One of New York’s Notorious Gambler Killed In Manhattan - 11/4/1928

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Arnold Rothstein must have thought that the poker game at the Park Central Hotel in Manhattan would be a lucky one – but his luck ran out when he was shot and killed here on November 4, 1928. Police found him covered in his own blood at the service entrance of the hotel. They followed the trail of blood and this led them to a suite where a group of men were having a good time playing cards. Rothstein apparently ran out of good cards in his final hand.

Rothstein was known as someone who was very talented in playing numbers. As early as his teenage years, he was able to build wealth just by playing craps and poker games. He developed a sincere interest in the gambling world and by the age of 20, has already earned enough fortune to operate his very own casino. New York immediately recognized his presence and even considered him a legend in gambling; he was known for his unmatched winning streak in bets and card games. However, his reputation was tinted with controversy. Some think that his winnings were a result of him fixing the said occasions, one of which was the World Series that was held in 1919. Abe Attell who was a friend and employee to Rothstein apparently paid some of the players on the Chicago White Sox. The scandal was later revealed but Rothstein denied allegations of participation before a grand jury. Luck was on his side in this one incident and he was able to escape formal charges. Without the jury watching though, Rothstein liked to keep his outlaw image and didn’t even try to deny his involvement.

When 1920s came, Rothstein expanded his horizon – he now started to buy other businesses and things that gave him opportunity to multiply his money such as brothels, racehorses, and nightclubs. His name was well-known in the criminal underworld where he was even rumored to have spent half a million dollars to resolve a gang war. His fortune was estimated to be at $50 million when he became recognized as a high-level loan shark. He covered his criminal tracks by stuffing the pockets of police and judges, an act that allowed him to toy with the law. Stories also circulated where the gambler supposedly always carried a pocket money of $200,000.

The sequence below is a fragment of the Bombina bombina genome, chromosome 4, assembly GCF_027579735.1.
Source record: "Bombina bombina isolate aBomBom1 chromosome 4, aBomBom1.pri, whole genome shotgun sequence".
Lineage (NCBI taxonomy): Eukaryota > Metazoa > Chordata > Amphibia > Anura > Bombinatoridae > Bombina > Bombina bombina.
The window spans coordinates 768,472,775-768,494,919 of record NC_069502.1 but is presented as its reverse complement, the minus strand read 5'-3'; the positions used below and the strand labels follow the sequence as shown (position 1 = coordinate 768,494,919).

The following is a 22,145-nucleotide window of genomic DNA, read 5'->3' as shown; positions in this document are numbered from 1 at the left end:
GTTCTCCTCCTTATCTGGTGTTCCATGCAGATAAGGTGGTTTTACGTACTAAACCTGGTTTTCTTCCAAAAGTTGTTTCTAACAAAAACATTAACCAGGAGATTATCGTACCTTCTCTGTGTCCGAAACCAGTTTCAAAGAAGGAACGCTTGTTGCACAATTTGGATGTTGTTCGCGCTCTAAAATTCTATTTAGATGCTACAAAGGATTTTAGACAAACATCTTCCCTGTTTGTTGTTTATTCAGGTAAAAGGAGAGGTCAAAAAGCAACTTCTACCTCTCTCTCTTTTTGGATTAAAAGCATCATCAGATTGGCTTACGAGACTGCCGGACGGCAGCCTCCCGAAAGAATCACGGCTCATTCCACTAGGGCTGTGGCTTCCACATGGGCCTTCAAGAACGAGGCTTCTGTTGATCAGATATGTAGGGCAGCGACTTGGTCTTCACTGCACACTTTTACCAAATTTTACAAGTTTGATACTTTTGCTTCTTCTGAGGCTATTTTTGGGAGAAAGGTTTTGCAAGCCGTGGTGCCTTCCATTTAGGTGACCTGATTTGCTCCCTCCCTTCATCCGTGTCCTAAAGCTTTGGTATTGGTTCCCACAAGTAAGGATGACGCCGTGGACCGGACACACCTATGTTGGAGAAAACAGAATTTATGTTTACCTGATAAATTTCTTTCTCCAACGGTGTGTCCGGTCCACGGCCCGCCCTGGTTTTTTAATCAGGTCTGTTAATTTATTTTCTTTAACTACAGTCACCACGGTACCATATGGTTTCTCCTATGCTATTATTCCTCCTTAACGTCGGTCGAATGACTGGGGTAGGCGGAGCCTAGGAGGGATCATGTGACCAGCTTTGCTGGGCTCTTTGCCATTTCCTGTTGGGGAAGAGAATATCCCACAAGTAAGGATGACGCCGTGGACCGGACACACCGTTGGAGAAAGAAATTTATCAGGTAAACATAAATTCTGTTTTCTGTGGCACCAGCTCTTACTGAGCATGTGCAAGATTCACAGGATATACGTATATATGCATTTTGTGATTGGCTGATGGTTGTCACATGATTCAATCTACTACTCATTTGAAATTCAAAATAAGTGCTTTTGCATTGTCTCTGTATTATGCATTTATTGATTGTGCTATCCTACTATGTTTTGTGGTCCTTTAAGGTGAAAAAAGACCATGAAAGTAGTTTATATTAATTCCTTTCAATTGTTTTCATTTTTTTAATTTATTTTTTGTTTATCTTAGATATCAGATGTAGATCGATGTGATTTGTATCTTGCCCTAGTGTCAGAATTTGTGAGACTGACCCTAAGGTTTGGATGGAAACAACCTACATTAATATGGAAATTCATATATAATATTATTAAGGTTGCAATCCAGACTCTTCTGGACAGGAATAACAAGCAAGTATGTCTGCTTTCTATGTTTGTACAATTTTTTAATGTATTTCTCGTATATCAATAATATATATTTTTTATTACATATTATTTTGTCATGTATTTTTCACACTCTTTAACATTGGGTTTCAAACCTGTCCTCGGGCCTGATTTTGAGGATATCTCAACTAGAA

The fame and fortune that he earned for himself would soon become useless for him in 1928 when the losing streak started to appear in his life. In September of that year, he made the mistake of playing poker game with Hump” McManus, “Nigger Nate” Raymond, and “Titanic” Thompson. He must have been playing fair and square because he ended up losing $320,000. He knew that he was not cheating but accused the other players of rigging the game and refused to pay the amount he owed. He was invited by McManus two months later to play once again with them and Rothstein willingly agreed, not knowing that this would be his last.

Although he was a cheat, he kept the gangsters’ code of silence to heart – he never revealed the person who shot him when he was asked about it before he died. Authorities suspected McManus who went to trial. However, the secret as to who really shot Rothstein would forever become a secret as McManus was acquitted of the crime.

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Meg Wong


One of the hardest working individuals, Meg sets the bar high when it comes to work ethic and being a great teammate. She learned these values at a young age while she was the captain of her high school volleyball team. Leading her team to 3 state championships and coming away victorious twice. You can still see the leader in her through everything she does for us here.